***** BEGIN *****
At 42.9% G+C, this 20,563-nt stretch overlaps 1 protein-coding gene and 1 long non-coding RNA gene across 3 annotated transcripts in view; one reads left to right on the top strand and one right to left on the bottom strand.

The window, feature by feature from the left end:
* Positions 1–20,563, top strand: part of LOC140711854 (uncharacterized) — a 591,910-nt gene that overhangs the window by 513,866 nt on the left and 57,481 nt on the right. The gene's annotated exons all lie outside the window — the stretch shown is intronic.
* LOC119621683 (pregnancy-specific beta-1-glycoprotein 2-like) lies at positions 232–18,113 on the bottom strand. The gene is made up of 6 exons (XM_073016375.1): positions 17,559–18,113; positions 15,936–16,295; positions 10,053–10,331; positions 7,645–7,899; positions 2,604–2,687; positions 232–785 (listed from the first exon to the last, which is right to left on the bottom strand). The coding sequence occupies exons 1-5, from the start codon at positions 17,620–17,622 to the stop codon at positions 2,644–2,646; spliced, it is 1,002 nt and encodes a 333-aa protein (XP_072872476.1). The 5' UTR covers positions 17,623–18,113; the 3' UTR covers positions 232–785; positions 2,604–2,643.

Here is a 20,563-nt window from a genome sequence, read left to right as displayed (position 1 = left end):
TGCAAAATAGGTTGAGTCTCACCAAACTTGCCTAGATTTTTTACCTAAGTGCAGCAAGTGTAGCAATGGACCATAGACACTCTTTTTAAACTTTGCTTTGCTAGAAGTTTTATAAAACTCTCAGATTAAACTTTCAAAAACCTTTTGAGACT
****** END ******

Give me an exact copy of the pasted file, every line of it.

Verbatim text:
At 42.9% G+C, this 20,563-nt stretch overlaps 1 protein-coding gene and 1 long non-coding RNA gene across 3 annotated transcripts in view; one reads left to right on the top strand and one right to left on the bottom strand.

The window, feature by feature from the left end:
* Positions 1–20,563, top strand: part of LOC140711854 (uncharacterized) — a 591,910-nt gene that overhangs the window by 513,866 nt on the left and 57,481 nt on the right. The gene's annotated exons all lie outside the window — the stretch shown is intronic.
* LOC119621683 (pregnancy-specific beta-1-glycoprotein 2-like) lies at positions 232–18,113 on the bottom strand. The gene is made up of 6 exons (XM_073016375.1): positions 17,559–18,113; positions 15,936–16,295; positions 10,053–10,331; positions 7,645–7,899; positions 2,604–2,687; positions 232–785 (listed from the first exon to the last, which is right to left on the bottom strand). The coding sequence occupies exons 1-5, from the start codon at positions 17,620–17,622 to the stop codon at positions 2,644–2,646; spliced, it is 1,002 nt and encodes a 333-aa protein (XP_072872476.1). The 5' UTR covers positions 17,623–18,113; the 3' UTR covers positions 232–785; positions 2,604–2,643.

Here is a 20,563-nt window from a genome sequence, read left to right as displayed (position 1 = left end):
TGCAAAATAGGTTGAGTCTCACCAAACTTGCCTAGATTTTTTACCTAAGTGCAGCAAGTGTAGCAATGGACCATAGACACTCTTTTTAAACTTTGCTTTGCTAGAAGTTTTATAAAACTCTCAGATTAAACTTTCAAAAACCTTTTGAGACT